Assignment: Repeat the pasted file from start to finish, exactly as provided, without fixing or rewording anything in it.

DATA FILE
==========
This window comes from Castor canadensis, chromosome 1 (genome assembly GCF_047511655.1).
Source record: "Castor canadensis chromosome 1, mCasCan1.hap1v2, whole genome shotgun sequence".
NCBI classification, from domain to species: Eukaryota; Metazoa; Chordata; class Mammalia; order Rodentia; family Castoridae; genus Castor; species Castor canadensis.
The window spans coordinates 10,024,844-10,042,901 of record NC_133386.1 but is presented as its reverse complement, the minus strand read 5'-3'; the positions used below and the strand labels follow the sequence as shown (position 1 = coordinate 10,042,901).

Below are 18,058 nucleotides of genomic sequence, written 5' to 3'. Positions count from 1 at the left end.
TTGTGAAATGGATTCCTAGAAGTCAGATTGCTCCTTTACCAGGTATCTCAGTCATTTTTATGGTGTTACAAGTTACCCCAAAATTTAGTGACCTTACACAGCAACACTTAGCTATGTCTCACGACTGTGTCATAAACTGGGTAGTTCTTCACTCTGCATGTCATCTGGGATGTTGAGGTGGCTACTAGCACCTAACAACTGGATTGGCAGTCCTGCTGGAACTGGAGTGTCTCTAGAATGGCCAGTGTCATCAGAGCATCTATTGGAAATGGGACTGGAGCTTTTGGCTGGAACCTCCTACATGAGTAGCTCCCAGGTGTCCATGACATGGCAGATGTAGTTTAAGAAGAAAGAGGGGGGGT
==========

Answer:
This window comes from Castor canadensis, chromosome 1 (genome assembly GCF_047511655.1).
Source record: "Castor canadensis chromosome 1, mCasCan1.hap1v2, whole genome shotgun sequence".
NCBI classification, from domain to species: Eukaryota; Metazoa; Chordata; class Mammalia; order Rodentia; family Castoridae; genus Castor; species Castor canadensis.
The window spans coordinates 10,024,844-10,042,901 of record NC_133386.1 but is presented as its reverse complement, the minus strand read 5'-3'; the positions used below and the strand labels follow the sequence as shown (position 1 = coordinate 10,042,901).

Below are 18,058 nucleotides of genomic sequence, written 5' to 3'. Positions count from 1 at the left end.
TTGTGAAATGGATTCCTAGAAGTCAGATTGCTCCTTTACCAGGTATCTCAGTCATTTTTATGGTGTTACAAGTTACCCCAAAATTTAGTGACCTTACACAGCAACACTTAGCTATGTCTCACGACTGTGTCATAAACTGGGTAGTTCTTCACTCTGCATGTCATCTGGGATGTTGAGGTGGCTACTAGCACCTAACAACTGGATTGGCAGTCCTGCTGGAACTGGAGTGTCTCTAGAATGGCCAGTGTCATCAGAGCATCTATTGGAAATGGGACTGGAGCTTTTGGCTGGAACCTCCTACATGAGTAGCTCCCAGGTGTCCATGACATGGCAGATGTAGTTTAAGAAGAAAGAGGGGGGGT